5 The Commissioner's regulations previously required taxpayers claiming a loss pursuant to sec. 1244 to attach an information report to the return in which the loss was claimed showing the address of the corporation issuing the stock, the manner in which the stock was acquired, the nature and amount of the consideration paid, and, if the stock was acquired in a nontaxable transaction in exchange for property other than money, the type of property transferred, its fair market value on the date of transfer to the corporation, and its adjusted basis on that date. Sec. 1.1244(e)-1(b)(1), (2), and (3), Income Tax Regs., amended by T.D. 8594, 1995-1 C.B. 146. Petitioner did not file such an information report with his 1989 return. In 1995, however, the Commissioner eliminated the requirement of an information report, amending the regulation to require only that taxpayers maintain adequate records to establish their entitlement to claim a loss pursuant to that section. T.D. 8594, 1995-1 C.B. at 147; see also Notice 94-89, 1994-2 C.B. 560. The amendment is effective for all open taxable years beginning after Dec. 31, 1953. T.D. 8594, 1995-1 C.B. at 147. Consequently, petitioner's failure to file an information report is not fatal to his claim of entitlement to a loss pursuant to sec. 1244.
Petitioner contends that he received certain stock in Color Trick that previously had been held by each of Leland Prentice and his wife and/or Stanley Prentice and his wife in exchange for repaying a $110,000 debt of Color Trick. 6 Petitioner bases his claim of a section 1244 loss on that transaction. Petitioner, however, has not established his basis in his Color Trick stock for purposes of computing the amount of his loss pursuant to section 1244. Petitioner testified that he did not receive additional stock in Color Trick for the money he advanced to it, but that the shares were "kickers". Elsewhere on brief, petitioner treats only his $5,000 payment for his initial purchase of Color Trick's stock as the amount of his investment in its stock. Petitioner has not attempted to reconcile the inconsistency of his positions at trial and on brief with his section 1244 claim.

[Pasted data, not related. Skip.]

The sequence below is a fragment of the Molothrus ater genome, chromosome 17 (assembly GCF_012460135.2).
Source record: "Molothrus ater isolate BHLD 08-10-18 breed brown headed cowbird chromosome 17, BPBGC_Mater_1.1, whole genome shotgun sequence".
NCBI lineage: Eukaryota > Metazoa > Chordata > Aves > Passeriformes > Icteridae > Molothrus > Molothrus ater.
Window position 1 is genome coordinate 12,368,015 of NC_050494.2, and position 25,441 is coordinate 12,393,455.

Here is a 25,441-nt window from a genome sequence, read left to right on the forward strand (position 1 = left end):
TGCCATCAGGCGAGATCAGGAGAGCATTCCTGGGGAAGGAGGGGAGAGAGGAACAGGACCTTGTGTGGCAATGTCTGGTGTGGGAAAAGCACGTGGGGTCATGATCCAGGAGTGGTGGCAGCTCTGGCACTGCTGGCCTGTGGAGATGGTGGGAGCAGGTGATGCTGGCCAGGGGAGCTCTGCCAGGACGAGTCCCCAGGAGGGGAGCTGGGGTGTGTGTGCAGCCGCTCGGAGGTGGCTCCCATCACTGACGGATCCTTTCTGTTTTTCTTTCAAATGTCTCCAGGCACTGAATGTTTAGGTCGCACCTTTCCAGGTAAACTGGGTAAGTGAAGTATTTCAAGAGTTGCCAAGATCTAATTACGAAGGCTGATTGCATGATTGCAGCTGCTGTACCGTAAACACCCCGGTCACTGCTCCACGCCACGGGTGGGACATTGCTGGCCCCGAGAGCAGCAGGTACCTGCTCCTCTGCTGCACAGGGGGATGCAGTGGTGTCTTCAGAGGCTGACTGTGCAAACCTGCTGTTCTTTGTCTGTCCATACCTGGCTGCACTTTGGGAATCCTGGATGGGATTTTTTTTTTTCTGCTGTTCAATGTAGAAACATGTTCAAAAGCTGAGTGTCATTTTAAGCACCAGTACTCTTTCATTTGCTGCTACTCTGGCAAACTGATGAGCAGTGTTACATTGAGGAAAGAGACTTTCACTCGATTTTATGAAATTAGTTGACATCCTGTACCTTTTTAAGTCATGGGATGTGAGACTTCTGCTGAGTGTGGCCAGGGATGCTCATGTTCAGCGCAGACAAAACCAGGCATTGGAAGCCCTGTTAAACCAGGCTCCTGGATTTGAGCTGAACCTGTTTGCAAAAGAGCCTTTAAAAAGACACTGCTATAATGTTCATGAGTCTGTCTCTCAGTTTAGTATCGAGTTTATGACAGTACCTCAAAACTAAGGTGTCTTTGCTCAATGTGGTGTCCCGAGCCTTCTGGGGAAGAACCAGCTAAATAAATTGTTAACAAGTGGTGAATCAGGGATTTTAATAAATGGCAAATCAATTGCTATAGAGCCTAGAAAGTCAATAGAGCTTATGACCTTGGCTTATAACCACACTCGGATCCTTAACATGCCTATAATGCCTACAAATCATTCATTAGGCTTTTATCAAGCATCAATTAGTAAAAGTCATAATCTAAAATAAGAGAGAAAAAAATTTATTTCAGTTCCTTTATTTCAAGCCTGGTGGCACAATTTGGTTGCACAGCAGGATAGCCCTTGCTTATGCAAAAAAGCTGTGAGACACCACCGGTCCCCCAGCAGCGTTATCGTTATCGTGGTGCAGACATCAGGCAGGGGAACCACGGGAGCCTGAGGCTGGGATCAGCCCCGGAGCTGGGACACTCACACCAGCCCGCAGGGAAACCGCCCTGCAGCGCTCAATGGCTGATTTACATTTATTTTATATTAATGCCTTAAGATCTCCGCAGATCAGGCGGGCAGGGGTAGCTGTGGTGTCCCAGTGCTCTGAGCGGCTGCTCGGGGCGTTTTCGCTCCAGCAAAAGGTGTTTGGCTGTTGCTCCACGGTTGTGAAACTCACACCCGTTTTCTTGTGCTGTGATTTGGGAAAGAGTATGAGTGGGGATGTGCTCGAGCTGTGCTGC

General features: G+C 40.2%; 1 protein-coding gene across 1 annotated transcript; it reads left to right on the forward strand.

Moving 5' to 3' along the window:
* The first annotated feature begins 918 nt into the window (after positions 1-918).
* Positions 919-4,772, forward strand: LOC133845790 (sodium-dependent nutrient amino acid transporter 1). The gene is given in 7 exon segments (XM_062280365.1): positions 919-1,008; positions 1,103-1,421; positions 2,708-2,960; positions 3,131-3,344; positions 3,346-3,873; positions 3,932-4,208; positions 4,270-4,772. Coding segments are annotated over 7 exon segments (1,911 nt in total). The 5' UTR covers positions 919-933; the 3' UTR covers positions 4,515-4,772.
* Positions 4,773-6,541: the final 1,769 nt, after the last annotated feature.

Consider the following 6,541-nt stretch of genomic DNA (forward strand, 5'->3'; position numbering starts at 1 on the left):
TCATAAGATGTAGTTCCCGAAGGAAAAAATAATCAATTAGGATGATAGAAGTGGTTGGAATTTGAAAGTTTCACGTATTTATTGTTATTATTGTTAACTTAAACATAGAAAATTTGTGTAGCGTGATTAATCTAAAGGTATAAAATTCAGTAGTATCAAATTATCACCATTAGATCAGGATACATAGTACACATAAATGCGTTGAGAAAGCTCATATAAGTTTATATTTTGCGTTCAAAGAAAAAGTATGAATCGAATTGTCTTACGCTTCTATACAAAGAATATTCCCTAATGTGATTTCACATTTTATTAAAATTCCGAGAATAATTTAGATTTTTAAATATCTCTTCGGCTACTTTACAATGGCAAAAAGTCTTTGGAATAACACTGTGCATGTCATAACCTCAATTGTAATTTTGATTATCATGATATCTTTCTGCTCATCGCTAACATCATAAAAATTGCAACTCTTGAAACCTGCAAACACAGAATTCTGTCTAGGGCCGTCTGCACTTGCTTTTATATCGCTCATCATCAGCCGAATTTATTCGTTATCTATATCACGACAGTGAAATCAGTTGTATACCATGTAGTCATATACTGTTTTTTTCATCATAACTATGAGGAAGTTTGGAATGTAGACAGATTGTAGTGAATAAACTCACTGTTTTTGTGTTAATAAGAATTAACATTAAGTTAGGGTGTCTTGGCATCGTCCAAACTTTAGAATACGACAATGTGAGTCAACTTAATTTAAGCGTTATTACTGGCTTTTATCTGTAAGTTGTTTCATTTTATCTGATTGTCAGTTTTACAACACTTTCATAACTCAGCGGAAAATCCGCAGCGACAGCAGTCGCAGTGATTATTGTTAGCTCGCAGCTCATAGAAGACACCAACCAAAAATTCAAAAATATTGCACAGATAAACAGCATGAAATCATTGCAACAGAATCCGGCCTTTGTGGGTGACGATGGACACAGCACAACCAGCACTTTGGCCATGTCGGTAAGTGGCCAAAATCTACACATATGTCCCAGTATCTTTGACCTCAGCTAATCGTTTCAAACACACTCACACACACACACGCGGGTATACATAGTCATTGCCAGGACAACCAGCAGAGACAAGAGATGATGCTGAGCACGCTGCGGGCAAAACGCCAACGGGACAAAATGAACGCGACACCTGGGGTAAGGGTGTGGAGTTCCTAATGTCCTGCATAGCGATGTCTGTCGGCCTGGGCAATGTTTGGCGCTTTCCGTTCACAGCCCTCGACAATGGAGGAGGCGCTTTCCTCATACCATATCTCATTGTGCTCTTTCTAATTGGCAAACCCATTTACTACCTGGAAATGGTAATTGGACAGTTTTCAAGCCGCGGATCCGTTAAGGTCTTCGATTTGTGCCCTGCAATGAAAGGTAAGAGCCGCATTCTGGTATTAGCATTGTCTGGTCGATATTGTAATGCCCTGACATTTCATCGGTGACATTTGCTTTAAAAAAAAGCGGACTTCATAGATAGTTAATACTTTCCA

6 In view of the circumstances discussed below and our holding that petitioner has not otherwise established his entitlement to the benefits of sec. 1244, we need not address whether that stock was "issued" to petitioner in the manner required by sec. 1244(c)(1)(A).
Furthermore, Color Trick was an S corporation, and, consequently, the losses that were passed through to petitioner reduced his basis in its stock. Sec. 1367(a)(2). The basis-adjustment rules of section 1367 are applied before application of sections 165(g) and 166(d) in a taxable year of the shareholder in which a security or debt becomes worthless. Petitioner does not dispute that, on its 1987, 1988, and 1989 returns, Color Trick reported losses of $45,263, $214,910, and $138,267, respectively. On his returns for 1987 through 1989, petitioner claimed losses in connection with Color Trick totaling $130,391. Petitioner has not shown that there was any basis remaining in his Color Trick stock after taking into account the foregoing losses claimed on his returns that would enable him to claim a loss with respect to its worthlessness.